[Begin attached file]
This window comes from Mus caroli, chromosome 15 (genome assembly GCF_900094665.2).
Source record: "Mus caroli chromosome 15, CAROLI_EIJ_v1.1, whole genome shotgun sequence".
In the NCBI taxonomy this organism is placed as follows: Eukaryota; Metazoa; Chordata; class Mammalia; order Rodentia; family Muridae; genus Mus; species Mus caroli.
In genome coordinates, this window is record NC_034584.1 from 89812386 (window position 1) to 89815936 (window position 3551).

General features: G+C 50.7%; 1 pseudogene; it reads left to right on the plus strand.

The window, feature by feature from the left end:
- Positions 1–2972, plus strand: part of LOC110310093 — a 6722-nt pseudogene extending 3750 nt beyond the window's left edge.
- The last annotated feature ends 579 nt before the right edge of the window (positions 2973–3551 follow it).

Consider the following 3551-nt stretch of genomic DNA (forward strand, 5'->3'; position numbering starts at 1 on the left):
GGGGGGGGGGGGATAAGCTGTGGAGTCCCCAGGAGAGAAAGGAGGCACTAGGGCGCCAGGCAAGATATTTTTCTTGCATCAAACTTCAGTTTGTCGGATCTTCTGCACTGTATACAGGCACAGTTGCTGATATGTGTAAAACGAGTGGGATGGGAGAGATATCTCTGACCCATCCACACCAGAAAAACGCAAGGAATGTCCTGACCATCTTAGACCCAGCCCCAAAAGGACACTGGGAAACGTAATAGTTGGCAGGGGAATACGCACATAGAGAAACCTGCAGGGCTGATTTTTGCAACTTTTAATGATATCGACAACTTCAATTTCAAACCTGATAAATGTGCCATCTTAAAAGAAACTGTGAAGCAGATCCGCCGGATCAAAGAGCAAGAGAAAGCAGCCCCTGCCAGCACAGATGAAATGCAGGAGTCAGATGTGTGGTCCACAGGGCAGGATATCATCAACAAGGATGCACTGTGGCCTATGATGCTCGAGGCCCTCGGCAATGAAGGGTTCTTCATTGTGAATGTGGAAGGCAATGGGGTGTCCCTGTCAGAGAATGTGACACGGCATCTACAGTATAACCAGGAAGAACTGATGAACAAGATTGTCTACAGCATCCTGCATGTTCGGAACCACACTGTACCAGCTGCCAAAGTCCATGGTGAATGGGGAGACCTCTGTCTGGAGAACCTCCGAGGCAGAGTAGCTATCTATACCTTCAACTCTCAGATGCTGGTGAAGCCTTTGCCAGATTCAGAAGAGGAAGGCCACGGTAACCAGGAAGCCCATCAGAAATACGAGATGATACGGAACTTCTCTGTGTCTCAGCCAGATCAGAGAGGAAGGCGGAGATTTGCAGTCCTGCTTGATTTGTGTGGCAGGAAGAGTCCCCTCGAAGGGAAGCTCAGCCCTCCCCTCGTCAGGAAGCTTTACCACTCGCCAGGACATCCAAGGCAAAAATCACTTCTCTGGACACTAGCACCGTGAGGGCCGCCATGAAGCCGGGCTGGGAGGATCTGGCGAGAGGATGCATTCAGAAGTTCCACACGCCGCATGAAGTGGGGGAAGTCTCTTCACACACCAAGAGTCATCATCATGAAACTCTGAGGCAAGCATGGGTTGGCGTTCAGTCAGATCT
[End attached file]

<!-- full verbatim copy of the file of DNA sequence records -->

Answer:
This window comes from Mus caroli, chromosome 15 (genome assembly GCF_900094665.2).
Source record: "Mus caroli chromosome 15, CAROLI_EIJ_v1.1, whole genome shotgun sequence".
In the NCBI taxonomy this organism is placed as follows: Eukaryota; Metazoa; Chordata; class Mammalia; order Rodentia; family Muridae; genus Mus; species Mus caroli.
In genome coordinates, this window is record NC_034584.1 from 89812386 (window position 1) to 89815936 (window position 3551).

General features: G+C 50.7%; 1 pseudogene; it reads left to right on the plus strand.

The window, feature by feature from the left end:
- Positions 1–2972, plus strand: part of LOC110310093 — a 6722-nt pseudogene extending 3750 nt beyond the window's left edge.
- The last annotated feature ends 579 nt before the right edge of the window (positions 2973–3551 follow it).

Consider the following 3551-nt stretch of genomic DNA (forward strand, 5'->3'; position numbering starts at 1 on the left):
GGGGGGGGGGGGATAAGCTGTGGAGTCCCCAGGAGAGAAAGGAGGCACTAGGGCGCCAGGCAAGATATTTTTCTTGCATCAAACTTCAGTTTGTCGGATCTTCTGCACTGTATACAGGCACAGTTGCTGATATGTGTAAAACGAGTGGGATGGGAGAGATATCTCTGACCCATCCACACCAGAAAAACGCAAGGAATGTCCTGACCATCTTAGACCCAGCCCCAAAAGGACACTGGGAAACGTAATAGTTGGCAGGGGAATACGCACATAGAGAAACCTGCAGGGCTGATTTTTGCAACTTTTAATGATATCGACAACTTCAATTTCAAACCTGATAAATGTGCCATCTTAAAAGAAACTGTGAAGCAGATCCGCCGGATCAAAGAGCAAGAGAAAGCAGCCCCTGCCAGCACAGATGAAATGCAGGAGTCAGATGTGTGGTCCACAGGGCAGGATATCATCAACAAGGATGCACTGTGGCCTATGATGCTCGAGGCCCTCGGCAATGAAGGGTTCTTCATTGTGAATGTGGAAGGCAATGGGGTGTCCCTGTCAGAGAATGTGACACGGCATCTACAGTATAACCAGGAAGAACTGATGAACAAGATTGTCTACAGCATCCTGCATGTTCGGAACCACACTGTACCAGCTGCCAAAGTCCATGGTGAATGGGGAGACCTCTGTCTGGAGAACCTCCGAGGCAGAGTAGCTATCTATACCTTCAACTCTCAGATGCTGGTGAAGCCTTTGCCAGATTCAGAAGAGGAAGGCCACGGTAACCAGGAAGCCCATCAGAAATACGAGATGATACGGAACTTCTCTGTGTCTCAGCCAGATCAGAGAGGAAGGCGGAGATTTGCAGTCCTGCTTGATTTGTGTGGCAGGAAGAGTCCCCTCGAAGGGAAGCTCAGCCCTCCCCTCGTCAGGAAGCTTTACCACTCGCCAGGACATCCAAGGCAAAAATCACTTCTCTGGACACTAGCACCGTGAGGGCCGCCATGAAGCCGGGCTGGGAGGATCTGGCGAGAGGATGCATTCAGAAGTTCCACACGCCGCATGAAGTGGGGGAAGTCTCTTCACACACCAAGAGTCATCATCATGAAACTCTGAGGCAAGCATGGGTTGGCGTTCAGTCAGATCT